Much like almost every other tech company more than a decade old, Oracle continues to navigate in the tricky new world of cloud-deployed software. Recently, Oracle has been buying companies that have expertise in delivering software from their own servers on a subscription basis. That’s a big change from selling databases for an upfront fee that run on customer servers and are updated every few years. But as serious as Oracle has been about adding new business software, its ace-in-the-hole remains its flagship database. Now Oracle offers more than one way to deploy it. On a March 2016 earnings call, execs said 350,000 customers run Oracle’s database in-house, but that any number may start moving some of that work to Oracle’s cloud infrastructure. The risk is that they can also run Oracle databases on Amazon and Microsoft clouds, and that those two clouds offer other database choices. Oracle claims big gains in cloud-related software sales but it’s unclear if and when they will offset declining sales of old-style (but very profitable) software licenses.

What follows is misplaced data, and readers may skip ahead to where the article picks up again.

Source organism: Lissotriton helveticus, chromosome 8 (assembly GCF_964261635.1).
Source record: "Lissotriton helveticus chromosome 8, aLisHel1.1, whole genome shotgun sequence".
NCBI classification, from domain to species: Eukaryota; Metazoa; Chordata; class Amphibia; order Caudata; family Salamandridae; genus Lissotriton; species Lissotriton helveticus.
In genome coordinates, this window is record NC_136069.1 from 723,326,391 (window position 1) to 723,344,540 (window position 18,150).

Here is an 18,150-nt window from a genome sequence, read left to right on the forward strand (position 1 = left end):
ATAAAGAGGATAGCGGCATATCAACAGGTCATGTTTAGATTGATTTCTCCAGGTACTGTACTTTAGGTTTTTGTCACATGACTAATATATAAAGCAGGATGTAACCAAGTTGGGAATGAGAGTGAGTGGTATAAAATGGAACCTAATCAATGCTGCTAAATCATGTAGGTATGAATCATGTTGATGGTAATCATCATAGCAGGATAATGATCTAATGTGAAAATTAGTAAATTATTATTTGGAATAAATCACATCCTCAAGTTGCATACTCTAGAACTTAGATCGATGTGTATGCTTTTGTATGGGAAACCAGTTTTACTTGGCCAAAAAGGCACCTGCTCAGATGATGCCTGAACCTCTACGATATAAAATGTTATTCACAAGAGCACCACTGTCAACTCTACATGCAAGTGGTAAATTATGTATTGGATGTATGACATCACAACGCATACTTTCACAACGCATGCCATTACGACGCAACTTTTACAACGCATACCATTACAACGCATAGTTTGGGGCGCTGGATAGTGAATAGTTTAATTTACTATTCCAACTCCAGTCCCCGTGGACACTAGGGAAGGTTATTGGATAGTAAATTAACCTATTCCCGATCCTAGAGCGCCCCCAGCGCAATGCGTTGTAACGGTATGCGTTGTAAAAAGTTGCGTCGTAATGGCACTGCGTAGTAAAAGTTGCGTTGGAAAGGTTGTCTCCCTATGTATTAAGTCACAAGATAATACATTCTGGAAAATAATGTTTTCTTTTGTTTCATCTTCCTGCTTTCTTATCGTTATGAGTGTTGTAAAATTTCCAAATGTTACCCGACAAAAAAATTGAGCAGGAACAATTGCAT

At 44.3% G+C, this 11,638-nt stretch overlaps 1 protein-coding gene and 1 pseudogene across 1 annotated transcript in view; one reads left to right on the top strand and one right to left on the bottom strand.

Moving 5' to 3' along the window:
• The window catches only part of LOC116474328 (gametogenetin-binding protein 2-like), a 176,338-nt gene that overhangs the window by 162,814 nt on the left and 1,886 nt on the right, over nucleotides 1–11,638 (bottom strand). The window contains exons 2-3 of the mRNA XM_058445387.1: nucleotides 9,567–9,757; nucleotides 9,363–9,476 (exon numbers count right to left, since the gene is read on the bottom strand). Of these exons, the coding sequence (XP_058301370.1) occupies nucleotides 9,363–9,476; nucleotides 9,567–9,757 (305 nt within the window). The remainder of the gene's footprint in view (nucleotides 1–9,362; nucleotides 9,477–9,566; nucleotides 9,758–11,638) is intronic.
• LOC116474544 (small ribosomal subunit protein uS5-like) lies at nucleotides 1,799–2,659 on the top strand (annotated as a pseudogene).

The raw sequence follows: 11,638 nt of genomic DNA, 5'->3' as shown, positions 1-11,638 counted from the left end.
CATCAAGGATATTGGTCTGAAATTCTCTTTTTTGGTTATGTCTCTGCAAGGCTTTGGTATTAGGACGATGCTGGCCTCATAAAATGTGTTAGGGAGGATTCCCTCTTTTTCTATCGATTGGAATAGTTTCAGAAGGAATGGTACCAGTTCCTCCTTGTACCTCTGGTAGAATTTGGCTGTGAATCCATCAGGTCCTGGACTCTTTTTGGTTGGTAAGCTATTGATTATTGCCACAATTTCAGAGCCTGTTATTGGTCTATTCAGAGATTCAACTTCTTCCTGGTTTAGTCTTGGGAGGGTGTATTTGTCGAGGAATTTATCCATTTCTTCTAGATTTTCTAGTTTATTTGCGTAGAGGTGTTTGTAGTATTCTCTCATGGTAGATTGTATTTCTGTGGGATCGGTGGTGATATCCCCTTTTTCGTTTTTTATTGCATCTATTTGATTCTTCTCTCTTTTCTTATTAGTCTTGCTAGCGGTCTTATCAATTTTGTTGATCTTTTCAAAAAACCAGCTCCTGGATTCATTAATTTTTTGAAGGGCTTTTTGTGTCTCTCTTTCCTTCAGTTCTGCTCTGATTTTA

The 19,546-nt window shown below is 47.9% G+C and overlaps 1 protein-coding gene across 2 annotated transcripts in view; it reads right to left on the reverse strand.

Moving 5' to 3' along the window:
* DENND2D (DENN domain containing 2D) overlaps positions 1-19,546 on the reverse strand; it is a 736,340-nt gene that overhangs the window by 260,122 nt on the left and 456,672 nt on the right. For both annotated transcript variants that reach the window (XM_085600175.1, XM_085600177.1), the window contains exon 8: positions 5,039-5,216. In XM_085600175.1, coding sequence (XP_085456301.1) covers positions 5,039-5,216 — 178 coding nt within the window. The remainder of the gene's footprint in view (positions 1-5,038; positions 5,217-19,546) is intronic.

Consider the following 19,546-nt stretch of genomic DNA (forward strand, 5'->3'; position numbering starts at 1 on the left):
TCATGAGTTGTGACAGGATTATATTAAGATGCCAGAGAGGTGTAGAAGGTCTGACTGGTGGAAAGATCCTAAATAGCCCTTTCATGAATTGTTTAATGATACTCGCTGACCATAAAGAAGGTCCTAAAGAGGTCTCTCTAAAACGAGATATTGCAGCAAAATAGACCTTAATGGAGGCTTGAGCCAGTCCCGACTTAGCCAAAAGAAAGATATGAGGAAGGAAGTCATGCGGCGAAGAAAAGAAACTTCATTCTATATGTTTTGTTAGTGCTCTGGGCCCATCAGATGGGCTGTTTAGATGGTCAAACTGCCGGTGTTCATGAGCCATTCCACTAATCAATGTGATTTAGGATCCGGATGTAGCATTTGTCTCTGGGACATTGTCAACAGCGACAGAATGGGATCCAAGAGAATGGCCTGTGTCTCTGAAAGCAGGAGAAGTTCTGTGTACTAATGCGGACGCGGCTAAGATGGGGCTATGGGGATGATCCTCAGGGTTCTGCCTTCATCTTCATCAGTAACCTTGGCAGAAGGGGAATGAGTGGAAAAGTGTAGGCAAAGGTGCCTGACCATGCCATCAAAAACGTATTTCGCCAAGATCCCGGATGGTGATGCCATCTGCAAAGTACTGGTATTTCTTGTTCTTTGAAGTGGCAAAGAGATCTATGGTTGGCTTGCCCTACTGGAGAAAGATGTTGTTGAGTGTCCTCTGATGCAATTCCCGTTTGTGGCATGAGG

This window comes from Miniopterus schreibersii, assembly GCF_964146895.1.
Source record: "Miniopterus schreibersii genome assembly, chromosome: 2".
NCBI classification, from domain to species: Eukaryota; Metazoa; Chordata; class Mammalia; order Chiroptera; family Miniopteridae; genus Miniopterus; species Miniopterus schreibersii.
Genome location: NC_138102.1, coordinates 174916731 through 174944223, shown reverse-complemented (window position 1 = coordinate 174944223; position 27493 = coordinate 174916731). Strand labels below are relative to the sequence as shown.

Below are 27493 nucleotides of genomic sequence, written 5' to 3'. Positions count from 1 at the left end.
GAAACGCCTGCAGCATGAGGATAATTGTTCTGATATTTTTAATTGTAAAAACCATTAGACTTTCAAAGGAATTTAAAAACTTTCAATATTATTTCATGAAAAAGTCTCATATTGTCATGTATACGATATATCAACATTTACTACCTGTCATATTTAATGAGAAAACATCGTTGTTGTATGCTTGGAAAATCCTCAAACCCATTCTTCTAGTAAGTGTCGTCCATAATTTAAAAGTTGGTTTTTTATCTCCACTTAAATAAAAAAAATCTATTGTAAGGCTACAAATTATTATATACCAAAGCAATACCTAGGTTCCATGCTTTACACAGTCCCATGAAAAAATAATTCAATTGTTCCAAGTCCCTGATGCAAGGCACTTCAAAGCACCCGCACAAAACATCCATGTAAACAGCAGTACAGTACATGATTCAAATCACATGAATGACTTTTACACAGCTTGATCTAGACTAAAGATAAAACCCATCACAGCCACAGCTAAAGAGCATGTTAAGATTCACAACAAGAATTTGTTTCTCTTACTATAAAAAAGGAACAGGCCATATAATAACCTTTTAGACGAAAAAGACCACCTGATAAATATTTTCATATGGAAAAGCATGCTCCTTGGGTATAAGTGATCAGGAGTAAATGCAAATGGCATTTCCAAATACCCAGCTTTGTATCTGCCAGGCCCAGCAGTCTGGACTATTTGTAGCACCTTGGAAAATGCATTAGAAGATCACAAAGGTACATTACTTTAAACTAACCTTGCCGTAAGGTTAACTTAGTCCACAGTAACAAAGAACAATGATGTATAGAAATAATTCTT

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Established tech players have lots of holes to fill.
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Fortune's Andrew Nusca and Robert Hackett discuss the impact the vulnerability will have on corporate trust in the cloud.